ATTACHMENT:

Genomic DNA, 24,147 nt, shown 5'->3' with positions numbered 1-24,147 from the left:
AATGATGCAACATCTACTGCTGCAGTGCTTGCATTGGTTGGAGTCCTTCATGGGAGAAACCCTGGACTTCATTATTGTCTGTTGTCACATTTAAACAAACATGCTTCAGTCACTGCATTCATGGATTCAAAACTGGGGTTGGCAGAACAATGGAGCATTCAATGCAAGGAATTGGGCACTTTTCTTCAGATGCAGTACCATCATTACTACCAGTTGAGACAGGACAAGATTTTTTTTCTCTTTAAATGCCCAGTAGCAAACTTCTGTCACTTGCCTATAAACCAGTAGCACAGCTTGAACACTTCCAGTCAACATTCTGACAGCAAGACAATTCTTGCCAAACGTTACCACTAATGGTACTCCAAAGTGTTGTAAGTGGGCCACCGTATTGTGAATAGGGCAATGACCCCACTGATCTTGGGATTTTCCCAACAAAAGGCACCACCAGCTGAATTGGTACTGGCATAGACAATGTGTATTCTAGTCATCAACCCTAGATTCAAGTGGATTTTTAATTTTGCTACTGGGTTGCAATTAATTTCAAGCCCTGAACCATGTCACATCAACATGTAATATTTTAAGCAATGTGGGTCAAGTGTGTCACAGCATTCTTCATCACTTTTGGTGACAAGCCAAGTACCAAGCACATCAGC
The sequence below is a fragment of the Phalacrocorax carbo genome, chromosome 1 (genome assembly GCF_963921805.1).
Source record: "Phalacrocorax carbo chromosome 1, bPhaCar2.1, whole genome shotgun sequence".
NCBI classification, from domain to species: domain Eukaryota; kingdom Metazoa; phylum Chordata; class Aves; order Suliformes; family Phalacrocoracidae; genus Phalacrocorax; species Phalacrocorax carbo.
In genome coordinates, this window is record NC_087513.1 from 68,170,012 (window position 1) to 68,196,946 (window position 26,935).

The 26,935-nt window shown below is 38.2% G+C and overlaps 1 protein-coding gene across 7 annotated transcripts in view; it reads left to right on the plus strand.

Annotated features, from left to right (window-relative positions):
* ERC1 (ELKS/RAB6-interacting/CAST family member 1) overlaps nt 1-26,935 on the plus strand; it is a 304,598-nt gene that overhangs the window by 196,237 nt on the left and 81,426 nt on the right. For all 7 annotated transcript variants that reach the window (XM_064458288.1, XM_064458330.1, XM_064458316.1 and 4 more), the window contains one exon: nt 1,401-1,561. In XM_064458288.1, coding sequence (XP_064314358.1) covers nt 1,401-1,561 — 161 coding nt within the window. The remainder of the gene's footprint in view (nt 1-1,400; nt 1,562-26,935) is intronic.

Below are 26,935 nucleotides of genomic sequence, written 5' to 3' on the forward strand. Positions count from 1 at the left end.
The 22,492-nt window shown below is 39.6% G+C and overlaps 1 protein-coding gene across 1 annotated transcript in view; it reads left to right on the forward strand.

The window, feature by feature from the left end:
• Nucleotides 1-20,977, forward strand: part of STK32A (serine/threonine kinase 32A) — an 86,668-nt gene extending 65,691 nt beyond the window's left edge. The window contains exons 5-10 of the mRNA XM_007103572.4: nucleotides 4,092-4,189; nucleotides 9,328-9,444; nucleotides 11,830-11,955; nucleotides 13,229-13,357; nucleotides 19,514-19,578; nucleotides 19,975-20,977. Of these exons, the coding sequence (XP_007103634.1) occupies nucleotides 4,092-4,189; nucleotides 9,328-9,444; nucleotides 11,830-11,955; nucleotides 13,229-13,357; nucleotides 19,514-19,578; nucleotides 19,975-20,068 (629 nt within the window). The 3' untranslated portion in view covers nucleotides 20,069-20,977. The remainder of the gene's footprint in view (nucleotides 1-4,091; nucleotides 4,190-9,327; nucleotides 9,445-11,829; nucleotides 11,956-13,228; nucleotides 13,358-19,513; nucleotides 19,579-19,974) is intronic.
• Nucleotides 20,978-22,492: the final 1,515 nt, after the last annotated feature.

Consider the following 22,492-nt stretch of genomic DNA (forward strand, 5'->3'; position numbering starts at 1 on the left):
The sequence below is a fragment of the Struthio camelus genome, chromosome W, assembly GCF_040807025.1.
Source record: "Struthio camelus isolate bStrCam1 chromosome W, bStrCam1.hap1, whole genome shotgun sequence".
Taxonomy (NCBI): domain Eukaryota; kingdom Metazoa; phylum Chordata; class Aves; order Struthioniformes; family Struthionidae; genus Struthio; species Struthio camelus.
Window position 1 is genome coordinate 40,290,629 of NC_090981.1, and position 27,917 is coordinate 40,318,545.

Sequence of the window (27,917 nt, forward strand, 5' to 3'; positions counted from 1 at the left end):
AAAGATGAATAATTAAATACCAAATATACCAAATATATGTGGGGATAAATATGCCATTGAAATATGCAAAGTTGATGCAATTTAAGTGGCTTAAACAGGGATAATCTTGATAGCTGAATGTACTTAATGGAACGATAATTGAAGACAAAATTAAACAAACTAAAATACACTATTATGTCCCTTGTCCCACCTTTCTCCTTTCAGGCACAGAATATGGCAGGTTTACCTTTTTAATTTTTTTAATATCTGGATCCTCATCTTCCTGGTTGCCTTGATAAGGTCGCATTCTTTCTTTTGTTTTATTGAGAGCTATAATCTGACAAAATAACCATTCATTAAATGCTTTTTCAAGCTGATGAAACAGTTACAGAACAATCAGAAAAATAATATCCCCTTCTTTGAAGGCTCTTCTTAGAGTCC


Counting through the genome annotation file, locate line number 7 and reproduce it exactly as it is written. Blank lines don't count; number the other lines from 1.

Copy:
The 26,935-nt window shown below is 38.2% G+C and overlaps 1 protein-coding gene across 7 annotated transcripts in view; it reads left to right on the plus strand.